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Wild Geese

July 30, 2024


August 29, 2024

Opening Reception:

Tuesday, July 30, 2024

5:30 pm
7:30 pm
an interactive collaborative exhibit in honor of PRIDE

With introductory remarks from Pride Foundation at 6:00 pm.

Special Screening to follow!

To Wong Foo, Thanks for Everything!  Julie Newmar at 7:30 – tickets available!

The Jailhouse Gallery invites you to enjoy an interactive community collaborative exhibit, created in partnership with Pride Foundation, works by local and regional artists, and organizations.  With original artworks, a record sampling station, reading corner, postcards, and a variety of seating arrangements – this exhibit provides a living room-style installation designed to explore, highlight, and celebrate LGBTQIA2S+ artistry through music, literature, and the visual arts.

Featuring pieces by…


Zola Kell 

Zola Kell (she/her) is a white settler living on the lands of the Bitterroot Salish (Séliš), Pend d’Oreille (Ql̓ispé), Nez Perce (Nimíipuu), Coeur d’Alene (Schi̲tsu’umsh), and Kootenai (Ktunʌ́χɑ̝) peoples in what is currently known as Missoula, MT. Zola is a queer mixed-media artist, and everything she makes is a celebration and a declaration of her queerness. She is currently fascinated by creating playful objects, working with textile media and salvaged materials to give life to sculptural forms. Her pieces range from meditations on how her queerness blooms in her body and her life, to reveries on mythic figures that were imprinted on her in childhood and investigations into the magic of the natural world.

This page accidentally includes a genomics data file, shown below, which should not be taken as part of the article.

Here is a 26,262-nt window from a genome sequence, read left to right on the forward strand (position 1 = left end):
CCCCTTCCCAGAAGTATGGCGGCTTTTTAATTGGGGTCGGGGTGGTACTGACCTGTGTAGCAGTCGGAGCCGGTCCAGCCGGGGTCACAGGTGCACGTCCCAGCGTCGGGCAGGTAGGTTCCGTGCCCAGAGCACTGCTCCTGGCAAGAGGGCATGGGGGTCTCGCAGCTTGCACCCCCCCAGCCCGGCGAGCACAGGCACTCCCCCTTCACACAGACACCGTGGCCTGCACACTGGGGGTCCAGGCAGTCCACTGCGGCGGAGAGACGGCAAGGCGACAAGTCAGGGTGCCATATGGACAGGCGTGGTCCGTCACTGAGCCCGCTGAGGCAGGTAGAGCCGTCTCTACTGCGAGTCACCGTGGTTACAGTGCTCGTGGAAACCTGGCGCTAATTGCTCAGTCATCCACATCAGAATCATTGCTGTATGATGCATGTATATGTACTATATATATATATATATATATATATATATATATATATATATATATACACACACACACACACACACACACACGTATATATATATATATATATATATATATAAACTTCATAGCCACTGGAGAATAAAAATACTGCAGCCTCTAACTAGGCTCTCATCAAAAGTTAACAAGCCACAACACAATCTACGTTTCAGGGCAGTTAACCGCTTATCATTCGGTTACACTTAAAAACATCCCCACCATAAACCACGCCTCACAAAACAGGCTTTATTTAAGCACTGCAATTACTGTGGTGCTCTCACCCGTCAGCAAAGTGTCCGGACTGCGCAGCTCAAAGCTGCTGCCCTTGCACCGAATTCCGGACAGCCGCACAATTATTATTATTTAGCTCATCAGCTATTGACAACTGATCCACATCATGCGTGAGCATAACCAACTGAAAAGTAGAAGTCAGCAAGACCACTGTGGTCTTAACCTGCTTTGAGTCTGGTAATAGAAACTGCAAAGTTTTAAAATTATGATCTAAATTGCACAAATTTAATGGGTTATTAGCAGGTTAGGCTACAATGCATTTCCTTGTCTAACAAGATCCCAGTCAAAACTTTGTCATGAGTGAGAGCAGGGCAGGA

Jason Bige Burnett
Jason Bige Burnett received his BFA in Ceramics/Printmaking at Western Kentucky University, and continued his art practice for 10 plus years. He has studied, attended residencies and worked for non-profit organizations that include Penland School of Craft (Penland, NC), Arrowmont School of Arts and Crafts (Gatlinburg, TN), and The Archie Bray Foundation (Helena, MT)  where he was a long term resident artist and currently serves as the Events and Exhibitions Manager.
Burnett has exhibited nationally both his ceramics and textile works, curated numerous shows, has taught workshops in the United States and Canada, and in 2015 he authored Graphic Clay with Sterling publishing. Burnett has over a decade of experience involving non-profit arts administration that includes event coordination, program planning, and fundraising. When not in the office he is found either behind a karaoke mic, brainstorming ways for creative collaborations, and lifting others up!


My work is in a state of transition. Between cross country moves within a couple years, and finding inspiration and workflow in non-profit arts administration I am discovering where art plays a part in my life now, and that my time in the studio is limited.

At the beginning of the pandemic I turned my interest to textiles; both screen-printing my own fabric and exploring color much faster with quilting and piece work.